After a trip round the globe, it is now time to be at home to explore and experience the goodness of home.
Enter Jaipur - the pink city, the capital of Rajasthan State, the land of a thousand colours, art and craft. Jaipur is an experience in itself and to begin with let me talk of getting there. Getting to Jaipur is easy, in fact simple as it is well connected by road and rail. There are trains from almost all major cities in India and connecting flights from Delhi. There are buses from Delhi every half hour from the RTDC office on Pandara Road!
Like any city in India, the moment we set our foot in this city, we were thronged by people eager to take us to hotels, on sight seeing and they promised us everything. This was the right time to practise our negotiating skills, as almost everything is negotiable here in Jaipur.
We were in Jaipur without hotel reservation and we were swarmed by autos and rickshaw men who promised to get us a decent accommodation for a reasonable price. The idea was to first take us to a hotel which was overbooked and then to another and then to another. By then, we would be inclined to take any hotel and if we did take a hotel this man shows us in, then, he gets a commission and also gets money for driving us everywhere. We wanted to avoid all this. There are some good hotels here and only some hotels offer the advantage of 24 hours check out. Most Govt. tourist hotels offer only 12-noon check out!
As always, my dreams, my curiosity and my expectations were all building up and I was only too eager to start on my exploration. Sine all hotels were booked in Jaipur, we settled ourselves in 'Hotel Kailash' in Johari Bazaar. Initially, we were skeptical about this hotel as it is in the crowded business area and the only consoling factor was that it was listed in 'Rough Guides' as 'clean but cramped' hotel. At Rs.350/- per day on the third floor, it was an experience to be here.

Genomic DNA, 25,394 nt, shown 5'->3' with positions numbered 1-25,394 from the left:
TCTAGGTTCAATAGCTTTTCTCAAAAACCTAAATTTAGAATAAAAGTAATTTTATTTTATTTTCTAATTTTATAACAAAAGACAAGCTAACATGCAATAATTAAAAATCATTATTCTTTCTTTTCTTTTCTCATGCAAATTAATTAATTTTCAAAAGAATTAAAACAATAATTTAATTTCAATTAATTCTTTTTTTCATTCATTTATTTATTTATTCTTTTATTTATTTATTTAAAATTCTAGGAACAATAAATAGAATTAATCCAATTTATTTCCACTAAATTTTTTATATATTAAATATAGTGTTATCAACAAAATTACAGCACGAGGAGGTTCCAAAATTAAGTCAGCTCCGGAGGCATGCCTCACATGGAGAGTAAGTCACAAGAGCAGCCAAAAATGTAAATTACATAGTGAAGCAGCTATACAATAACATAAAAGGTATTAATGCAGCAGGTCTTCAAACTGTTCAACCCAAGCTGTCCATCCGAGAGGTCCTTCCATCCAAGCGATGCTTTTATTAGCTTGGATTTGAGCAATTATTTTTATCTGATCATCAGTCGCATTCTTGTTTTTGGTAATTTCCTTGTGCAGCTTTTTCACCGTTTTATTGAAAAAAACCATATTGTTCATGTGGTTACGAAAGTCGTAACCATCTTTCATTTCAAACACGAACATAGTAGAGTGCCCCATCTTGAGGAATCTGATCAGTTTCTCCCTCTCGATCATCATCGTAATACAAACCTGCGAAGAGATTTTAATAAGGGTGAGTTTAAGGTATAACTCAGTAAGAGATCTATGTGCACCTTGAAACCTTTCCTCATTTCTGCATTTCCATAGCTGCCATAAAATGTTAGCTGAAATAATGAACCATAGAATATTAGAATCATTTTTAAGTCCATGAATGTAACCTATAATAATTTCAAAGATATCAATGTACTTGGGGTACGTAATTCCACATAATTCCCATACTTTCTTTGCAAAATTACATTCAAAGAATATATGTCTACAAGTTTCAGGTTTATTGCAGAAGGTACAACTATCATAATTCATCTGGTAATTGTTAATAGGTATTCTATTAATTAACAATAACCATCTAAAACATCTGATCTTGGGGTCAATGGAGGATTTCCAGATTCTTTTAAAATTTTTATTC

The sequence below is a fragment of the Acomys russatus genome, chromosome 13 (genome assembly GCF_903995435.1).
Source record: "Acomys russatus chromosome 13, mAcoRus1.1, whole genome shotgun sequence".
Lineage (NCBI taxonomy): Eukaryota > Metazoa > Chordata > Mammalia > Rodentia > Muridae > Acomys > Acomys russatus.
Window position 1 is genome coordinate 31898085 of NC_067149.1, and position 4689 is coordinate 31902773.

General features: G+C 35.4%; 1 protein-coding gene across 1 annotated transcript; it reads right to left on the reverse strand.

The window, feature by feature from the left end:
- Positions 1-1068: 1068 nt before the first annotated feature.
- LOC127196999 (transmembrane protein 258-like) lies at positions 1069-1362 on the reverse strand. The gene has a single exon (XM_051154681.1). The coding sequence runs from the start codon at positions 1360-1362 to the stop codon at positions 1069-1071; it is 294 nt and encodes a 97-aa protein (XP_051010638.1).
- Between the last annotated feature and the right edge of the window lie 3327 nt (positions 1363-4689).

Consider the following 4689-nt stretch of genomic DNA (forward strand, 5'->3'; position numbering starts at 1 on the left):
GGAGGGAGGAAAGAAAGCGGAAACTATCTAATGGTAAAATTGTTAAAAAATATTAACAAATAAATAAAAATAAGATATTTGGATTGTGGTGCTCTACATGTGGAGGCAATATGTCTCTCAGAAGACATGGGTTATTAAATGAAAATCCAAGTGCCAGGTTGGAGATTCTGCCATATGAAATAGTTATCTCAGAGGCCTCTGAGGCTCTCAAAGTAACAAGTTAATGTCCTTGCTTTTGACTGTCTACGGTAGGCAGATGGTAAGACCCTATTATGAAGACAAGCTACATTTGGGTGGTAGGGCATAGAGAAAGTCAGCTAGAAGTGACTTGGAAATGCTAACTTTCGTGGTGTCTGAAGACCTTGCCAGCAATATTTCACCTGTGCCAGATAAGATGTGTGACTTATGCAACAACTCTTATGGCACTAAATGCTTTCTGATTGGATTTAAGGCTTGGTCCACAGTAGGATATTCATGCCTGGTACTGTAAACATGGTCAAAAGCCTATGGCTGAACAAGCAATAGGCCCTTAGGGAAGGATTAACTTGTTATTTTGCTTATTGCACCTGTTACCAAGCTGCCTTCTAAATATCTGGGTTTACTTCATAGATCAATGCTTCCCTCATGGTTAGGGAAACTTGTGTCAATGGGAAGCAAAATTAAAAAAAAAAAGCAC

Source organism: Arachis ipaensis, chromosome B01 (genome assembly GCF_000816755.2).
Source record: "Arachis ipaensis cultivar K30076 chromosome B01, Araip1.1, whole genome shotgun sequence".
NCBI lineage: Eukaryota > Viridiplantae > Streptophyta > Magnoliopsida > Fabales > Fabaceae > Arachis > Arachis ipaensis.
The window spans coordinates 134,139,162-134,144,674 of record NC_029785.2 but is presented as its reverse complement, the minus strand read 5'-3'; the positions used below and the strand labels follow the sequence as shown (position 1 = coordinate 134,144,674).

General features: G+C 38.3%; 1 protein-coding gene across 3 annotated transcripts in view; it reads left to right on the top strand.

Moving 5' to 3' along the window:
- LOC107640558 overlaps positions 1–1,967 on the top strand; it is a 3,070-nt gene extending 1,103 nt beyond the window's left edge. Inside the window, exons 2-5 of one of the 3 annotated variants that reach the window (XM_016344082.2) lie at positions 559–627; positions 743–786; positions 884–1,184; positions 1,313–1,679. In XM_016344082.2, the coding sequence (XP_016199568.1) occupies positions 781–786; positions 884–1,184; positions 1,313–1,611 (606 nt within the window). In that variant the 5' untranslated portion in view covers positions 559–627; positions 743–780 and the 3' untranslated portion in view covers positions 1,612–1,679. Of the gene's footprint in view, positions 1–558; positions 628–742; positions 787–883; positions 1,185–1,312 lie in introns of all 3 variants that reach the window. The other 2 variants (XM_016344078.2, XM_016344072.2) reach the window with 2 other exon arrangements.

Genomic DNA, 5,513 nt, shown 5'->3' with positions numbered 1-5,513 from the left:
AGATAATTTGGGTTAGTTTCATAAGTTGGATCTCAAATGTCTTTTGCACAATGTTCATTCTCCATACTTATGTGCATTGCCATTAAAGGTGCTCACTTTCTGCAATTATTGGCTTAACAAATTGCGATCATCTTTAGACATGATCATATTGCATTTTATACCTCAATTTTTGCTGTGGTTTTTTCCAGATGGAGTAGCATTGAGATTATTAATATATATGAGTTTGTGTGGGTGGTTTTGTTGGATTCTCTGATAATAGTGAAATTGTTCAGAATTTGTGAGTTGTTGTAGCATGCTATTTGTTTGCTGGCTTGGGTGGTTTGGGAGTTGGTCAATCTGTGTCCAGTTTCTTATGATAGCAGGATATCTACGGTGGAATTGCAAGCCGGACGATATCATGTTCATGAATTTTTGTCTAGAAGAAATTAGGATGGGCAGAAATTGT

So, what is about this pink city?
When Prince Albert visited India in 1883, the city was colour washed in pink as a welcome gesture and so Jaipur stands the way it is seen today. Its timeless appeal fascinates millions as it draws people from India and abroad.
After a good shower, we found ourselves standing on the streets of Johari Bazaar not knowing our next move. But we wanted to break fast first. One of the famous restaurants in Jaipur is LMB, right opposite to our place of stay. We had to contend ourselves with paneer bonda, Dokhla, Samosa, moong dal halwa, gajar halwa, badam halwa (the sweets made in pure ghee) and we soon realised this was just the beginning. Through out our stay, we constantly asked ourselves what to eat as most of the locals eat deep fried food at any time of the day. The local favourite is 'Dal Batti'. Batti is a special dish made form the flour of a certain cereal (I never understood what the waiter in the restaurant said about the batti) and this is round in shape and deep fried in ghee. This is served hot and half a batti was enough to keep me going for hours. As we walked along the streets of this city there were many small places where they served fried items like kachori, samosas, bread bonda, mirchi bonda and we could smell the aroma wafting in the air. The trouble was that we could neither resist eating these stuff nor could get ourselves to eat it!